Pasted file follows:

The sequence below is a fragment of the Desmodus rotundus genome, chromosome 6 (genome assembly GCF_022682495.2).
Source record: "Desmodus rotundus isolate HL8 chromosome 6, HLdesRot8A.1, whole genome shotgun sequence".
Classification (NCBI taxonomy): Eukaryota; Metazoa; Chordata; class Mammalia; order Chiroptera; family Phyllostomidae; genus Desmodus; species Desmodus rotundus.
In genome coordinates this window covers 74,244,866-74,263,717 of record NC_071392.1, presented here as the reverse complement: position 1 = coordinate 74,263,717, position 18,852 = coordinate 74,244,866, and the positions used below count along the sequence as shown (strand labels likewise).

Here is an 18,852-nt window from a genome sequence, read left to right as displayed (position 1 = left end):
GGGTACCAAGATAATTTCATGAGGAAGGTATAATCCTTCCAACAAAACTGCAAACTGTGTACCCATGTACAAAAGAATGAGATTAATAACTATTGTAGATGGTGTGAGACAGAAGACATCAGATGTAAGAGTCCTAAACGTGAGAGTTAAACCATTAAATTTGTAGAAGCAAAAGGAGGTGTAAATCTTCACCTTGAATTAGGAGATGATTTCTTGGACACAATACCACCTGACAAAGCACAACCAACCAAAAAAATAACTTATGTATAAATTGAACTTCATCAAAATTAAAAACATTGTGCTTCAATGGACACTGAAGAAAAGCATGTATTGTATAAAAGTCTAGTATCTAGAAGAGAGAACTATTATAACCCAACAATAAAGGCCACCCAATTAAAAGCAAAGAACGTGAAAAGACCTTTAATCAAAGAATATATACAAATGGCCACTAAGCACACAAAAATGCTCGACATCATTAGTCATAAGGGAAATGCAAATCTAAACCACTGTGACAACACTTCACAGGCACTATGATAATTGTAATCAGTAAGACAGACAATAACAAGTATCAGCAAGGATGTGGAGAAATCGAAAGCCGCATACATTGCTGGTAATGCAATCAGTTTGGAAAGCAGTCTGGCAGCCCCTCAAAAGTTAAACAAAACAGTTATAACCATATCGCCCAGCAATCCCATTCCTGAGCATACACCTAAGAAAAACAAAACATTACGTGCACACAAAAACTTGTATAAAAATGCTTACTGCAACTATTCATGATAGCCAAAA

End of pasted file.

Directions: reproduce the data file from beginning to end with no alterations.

The sequence below is a fragment of the Desmodus rotundus genome, chromosome 6 (genome assembly GCF_022682495.2).
Source record: "Desmodus rotundus isolate HL8 chromosome 6, HLdesRot8A.1, whole genome shotgun sequence".
Classification (NCBI taxonomy): Eukaryota; Metazoa; Chordata; class Mammalia; order Chiroptera; family Phyllostomidae; genus Desmodus; species Desmodus rotundus.
In genome coordinates this window covers 74,244,866-74,263,717 of record NC_071392.1, presented here as the reverse complement: position 1 = coordinate 74,263,717, position 18,852 = coordinate 74,244,866, and the positions used below count along the sequence as shown (strand labels likewise).

Here is an 18,852-nt window from a genome sequence, read left to right as displayed (position 1 = left end):
GGGTACCAAGATAATTTCATGAGGAAGGTATAATCCTTCCAACAAAACTGCAAACTGTGTACCCATGTACAAAAGAATGAGATTAATAACTATTGTAGATGGTGTGAGACAGAAGACATCAGATGTAAGAGTCCTAAACGTGAGAGTTAAACCATTAAATTTGTAGAAGCAAAAGGAGGTGTAAATCTTCACCTTGAATTAGGAGATGATTTCTTGGACACAATACCACCTGACAAAGCACAACCAACCAAAAAAATAACTTATGTATAAATTGAACTTCATCAAAATTAAAAACATTGTGCTTCAATGGACACTGAAGAAAAGCATGTATTGTATAAAAGTCTAGTATCTAGAAGAGAGAACTATTATAACCCAACAATAAAGGCCACCCAATTAAAAGCAAAGAACGTGAAAAGACCTTTAATCAAAGAATATATACAAATGGCCACTAAGCACACAAAAATGCTCGACATCATTAGTCATAAGGGAAATGCAAATCTAAACCACTGTGACAACACTTCACAGGCACTATGATAATTGTAATCAGTAAGACAGACAATAACAAGTATCAGCAAGGATGTGGAGAAATCGAAAGCCGCATACATTGCTGGTAATGCAATCAGTTTGGAAAGCAGTCTGGCAGCCCCTCAAAAGTTAAACAAAACAGTTATAACCATATCGCCCAGCAATCCCATTCCTGAGCATACACCTAAGAAAAACAAAACATTACGTGCACACAAAAACTTGTATAAAAATGCTTACTGCAACTATTCATGATAGCCAAAA